Posts Tagged ‘edward m coffield’

Jake’s Women
by Neil Simon
Directed by Edward M. Coffield
Moonstone Theatre Company
November 4, 2021

Jennifer Theby-Quinn, Jeff Cummings
Photo by Phillip Hamer
Moonstone Theatre Company

Moonstone Theatre company is currently staging their first production in the studio theatre space at the new Kirkwood Performing Arts Center. Moonstone is a new theatre company, although it seems like they have been around for a while, considering artistic director-producer Sharon Hunter and company have managed to maintain a visible online presence (via Facebook, their website, and a podcast) over the past two years while waiting for the chance to finally stage a live production. Well, that production is here now, and it’s excellent. Neil Simon’s Jake’s Women features a first-rate cast and strong production values, making a strong impression on the St. Louis theatre scene.

Jake’s Women is one of celebrated playwright Simon’s later plays, having been originally staged in 1992, and like most of his works, it’s a comedy, although there are elements of drama as are characteristic of many of Simon’s later works. It’s early 90s origin is apparent in some of the jokes that don’t quite seem to “land” as well as they would have almost 30 years ago, but otherwise, it holds up well, speaking to universal issues of relationships, mental health, and the challenges of being a writer. Jake (Jeff Cummings) is a celebrated novelist currently dealing with writer’s block, as well as a variety of issues in his relationships with various women in his life, who appear mostly in Jake’s mind. These women include his current wife Maggie (Jennifer Theby-Quinn), his sister Karen (Hunter), his psychoanalyst Edith (Jennie Brick), his daughter Molly at age 12 (Amelie Lock) and at 21 (Carly Uding), and his late, beloved first wife Julie (Marisa Puller). All of these characters except Maggie only appear as Jake’s imagined/remembered versions who appear at first only as Jake “summons” them, although later they begin showing up on their own. Maggie, who is dealing with a strained marriage to Jake, appears both in Jake’s mind-visions and in “real life”, showing the contrast between how she really is and how Jake can imagine her. There’s also another character, Sheila (Mindy Shaw), who mostly appears in “real life”, as a new woman in Jake’s life who isn’t so sure what to think of him. As Jake debates, argues, and discusses with these figures in his life (in the real and imaginary versions), he seeks to work out his own struggles with fear of intimacy, grief over his loss of his first wife, his dependence on women, his fear of losing touch with reality, and more. It’s a fascinating, fast-paced picture of a complex character and a struggling marriage, as the relationship between Jake and Maggie is at the center.

As a Neil Simon play, this show is full of fast-paced, quick witted and self-deprecating humor, as well as memorable characters. In this production, all the characters are cast with impeccable precision. As Jake, Cummings is full of angsty energy, managing to be both obtuse and vulnerable at the same time, maintaining sympathy even when he can be stubbornly difficult. Theby-Quinn is an excellent match for Cummings as the conflicted Maggie, managing to convey a genuine love for Jake as well as exasperation with him, and a desire to discover more about herself. These two work especially well together, forming the emotional heart of this production. There are also strong performances from the rest of the cast, with Hunter as the ever-helpful but increasingly frustrated Karen, Brick as the acerbic Edith, Puller as the idealized but determined Julie, and Lock and Uding as two different versions of Molly all providing excellent support. Shaw, as Sheila, makes a strong impression in a small-ish role, as well, mostly reacting to Jake’s increasingly unusual behavior as he deals with the apparitions that she is unable to see. It’s a cohesive ensemble, bringing Simon’s quickly paced, talky script to life with emotion and verve.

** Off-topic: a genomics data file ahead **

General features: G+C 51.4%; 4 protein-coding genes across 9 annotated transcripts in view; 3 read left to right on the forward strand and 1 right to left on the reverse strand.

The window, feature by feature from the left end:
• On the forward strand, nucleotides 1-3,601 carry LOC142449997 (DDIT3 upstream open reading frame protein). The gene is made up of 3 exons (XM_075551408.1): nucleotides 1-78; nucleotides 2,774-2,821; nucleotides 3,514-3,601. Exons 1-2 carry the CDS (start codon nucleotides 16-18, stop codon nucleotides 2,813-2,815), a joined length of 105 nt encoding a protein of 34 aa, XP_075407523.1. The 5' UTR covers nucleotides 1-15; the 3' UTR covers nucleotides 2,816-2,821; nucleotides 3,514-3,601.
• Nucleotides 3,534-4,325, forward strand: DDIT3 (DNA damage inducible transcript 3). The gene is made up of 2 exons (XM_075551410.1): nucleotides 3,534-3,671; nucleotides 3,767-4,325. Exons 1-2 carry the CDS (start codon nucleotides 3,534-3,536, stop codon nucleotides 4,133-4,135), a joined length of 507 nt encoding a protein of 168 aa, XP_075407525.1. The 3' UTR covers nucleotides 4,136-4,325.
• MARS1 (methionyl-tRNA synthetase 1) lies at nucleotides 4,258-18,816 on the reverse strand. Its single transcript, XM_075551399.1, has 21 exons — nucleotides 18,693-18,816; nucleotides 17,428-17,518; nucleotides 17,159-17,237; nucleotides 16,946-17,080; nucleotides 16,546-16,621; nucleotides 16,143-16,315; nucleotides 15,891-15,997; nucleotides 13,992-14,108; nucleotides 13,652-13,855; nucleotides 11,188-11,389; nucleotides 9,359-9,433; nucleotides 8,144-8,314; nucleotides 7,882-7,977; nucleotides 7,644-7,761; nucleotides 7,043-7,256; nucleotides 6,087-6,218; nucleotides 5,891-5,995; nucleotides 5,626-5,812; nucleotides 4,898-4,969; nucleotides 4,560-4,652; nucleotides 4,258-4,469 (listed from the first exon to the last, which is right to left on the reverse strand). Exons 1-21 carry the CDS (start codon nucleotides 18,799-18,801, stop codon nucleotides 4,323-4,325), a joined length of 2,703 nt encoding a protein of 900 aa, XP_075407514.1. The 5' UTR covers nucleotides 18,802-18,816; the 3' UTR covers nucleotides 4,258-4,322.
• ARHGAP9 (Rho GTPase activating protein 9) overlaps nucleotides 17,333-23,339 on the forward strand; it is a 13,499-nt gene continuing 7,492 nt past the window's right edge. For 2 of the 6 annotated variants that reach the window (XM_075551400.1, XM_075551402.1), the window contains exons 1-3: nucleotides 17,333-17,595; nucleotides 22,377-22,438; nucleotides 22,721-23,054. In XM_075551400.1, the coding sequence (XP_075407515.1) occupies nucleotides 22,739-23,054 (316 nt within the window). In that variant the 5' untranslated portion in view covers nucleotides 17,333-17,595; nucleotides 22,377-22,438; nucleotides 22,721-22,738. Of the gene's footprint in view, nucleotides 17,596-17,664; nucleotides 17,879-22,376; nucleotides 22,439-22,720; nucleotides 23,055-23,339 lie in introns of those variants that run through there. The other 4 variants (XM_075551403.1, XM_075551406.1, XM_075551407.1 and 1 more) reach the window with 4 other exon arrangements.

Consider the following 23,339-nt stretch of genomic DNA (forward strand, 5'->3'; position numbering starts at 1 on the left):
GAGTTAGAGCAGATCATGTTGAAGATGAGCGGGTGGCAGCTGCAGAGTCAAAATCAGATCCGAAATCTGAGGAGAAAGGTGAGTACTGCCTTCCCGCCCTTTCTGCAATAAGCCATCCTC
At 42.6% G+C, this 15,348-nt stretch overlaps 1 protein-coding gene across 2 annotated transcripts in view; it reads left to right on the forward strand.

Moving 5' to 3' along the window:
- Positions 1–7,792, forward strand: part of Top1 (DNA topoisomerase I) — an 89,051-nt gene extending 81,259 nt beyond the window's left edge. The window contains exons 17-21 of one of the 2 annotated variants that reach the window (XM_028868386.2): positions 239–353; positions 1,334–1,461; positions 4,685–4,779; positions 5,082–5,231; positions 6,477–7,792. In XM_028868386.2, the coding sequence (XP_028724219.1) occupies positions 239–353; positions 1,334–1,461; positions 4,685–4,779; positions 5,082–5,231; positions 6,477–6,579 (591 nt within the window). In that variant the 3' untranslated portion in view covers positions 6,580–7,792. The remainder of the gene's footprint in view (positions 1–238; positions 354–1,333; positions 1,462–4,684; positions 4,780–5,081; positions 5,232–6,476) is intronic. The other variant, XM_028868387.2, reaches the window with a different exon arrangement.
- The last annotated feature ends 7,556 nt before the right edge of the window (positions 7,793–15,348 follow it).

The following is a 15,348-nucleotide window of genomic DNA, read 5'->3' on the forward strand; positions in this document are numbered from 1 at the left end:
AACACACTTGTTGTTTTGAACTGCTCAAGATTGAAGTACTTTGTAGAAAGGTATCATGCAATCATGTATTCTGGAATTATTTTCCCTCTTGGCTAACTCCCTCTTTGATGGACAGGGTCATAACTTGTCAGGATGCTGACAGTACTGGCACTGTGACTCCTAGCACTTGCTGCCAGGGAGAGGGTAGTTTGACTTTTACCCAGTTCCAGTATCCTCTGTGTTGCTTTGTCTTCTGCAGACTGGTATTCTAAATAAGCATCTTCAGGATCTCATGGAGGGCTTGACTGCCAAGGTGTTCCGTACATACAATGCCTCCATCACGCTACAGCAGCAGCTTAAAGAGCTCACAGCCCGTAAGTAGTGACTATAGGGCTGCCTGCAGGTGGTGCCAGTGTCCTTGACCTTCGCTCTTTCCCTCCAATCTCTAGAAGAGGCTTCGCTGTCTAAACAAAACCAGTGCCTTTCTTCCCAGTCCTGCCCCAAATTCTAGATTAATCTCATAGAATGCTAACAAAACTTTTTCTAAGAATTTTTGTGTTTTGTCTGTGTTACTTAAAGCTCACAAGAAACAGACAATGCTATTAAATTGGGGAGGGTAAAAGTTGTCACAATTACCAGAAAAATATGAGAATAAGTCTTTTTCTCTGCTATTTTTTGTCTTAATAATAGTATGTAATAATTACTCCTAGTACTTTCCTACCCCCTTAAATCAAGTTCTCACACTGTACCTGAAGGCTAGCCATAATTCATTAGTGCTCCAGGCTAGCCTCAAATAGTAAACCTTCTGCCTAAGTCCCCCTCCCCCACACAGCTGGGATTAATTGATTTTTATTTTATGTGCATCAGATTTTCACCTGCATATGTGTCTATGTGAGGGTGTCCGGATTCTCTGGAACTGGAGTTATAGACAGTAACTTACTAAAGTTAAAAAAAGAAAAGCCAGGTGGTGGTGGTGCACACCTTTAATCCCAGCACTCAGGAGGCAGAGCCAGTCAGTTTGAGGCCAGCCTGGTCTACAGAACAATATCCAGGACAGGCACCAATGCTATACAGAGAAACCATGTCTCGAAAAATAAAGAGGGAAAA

The space at the Kirkwood Performing Arts center is ideal for this production, emphasizing the intimacy of the setting and working well with the style and theme of the play. Dunsi Dai’s relatively minimal set is also ideal, with both realistic and more abstract elements blending together with Michael Sullivan’s evocative lighting to highlight the more imaginative aspects of the play, as well as its very real humor and emotion. The costumes by Michele Siler and sound by Amanda Werre also contribute well to the overall tone and theme of the production, and director Edward M. Coffield’s staging is dynamic and energetically paced.

Overall, this is an impressive debut for a promising new theatre company. Jake’s Women provides a strong cast an excellent opportunity to bring this thoughtful, witty play to life. Moonstone Theatre Company is a welcome addition to the St. Louis theatre scene, and I’m looking forward to seeing more productions from them in the future. 

Cast of Jake’s Women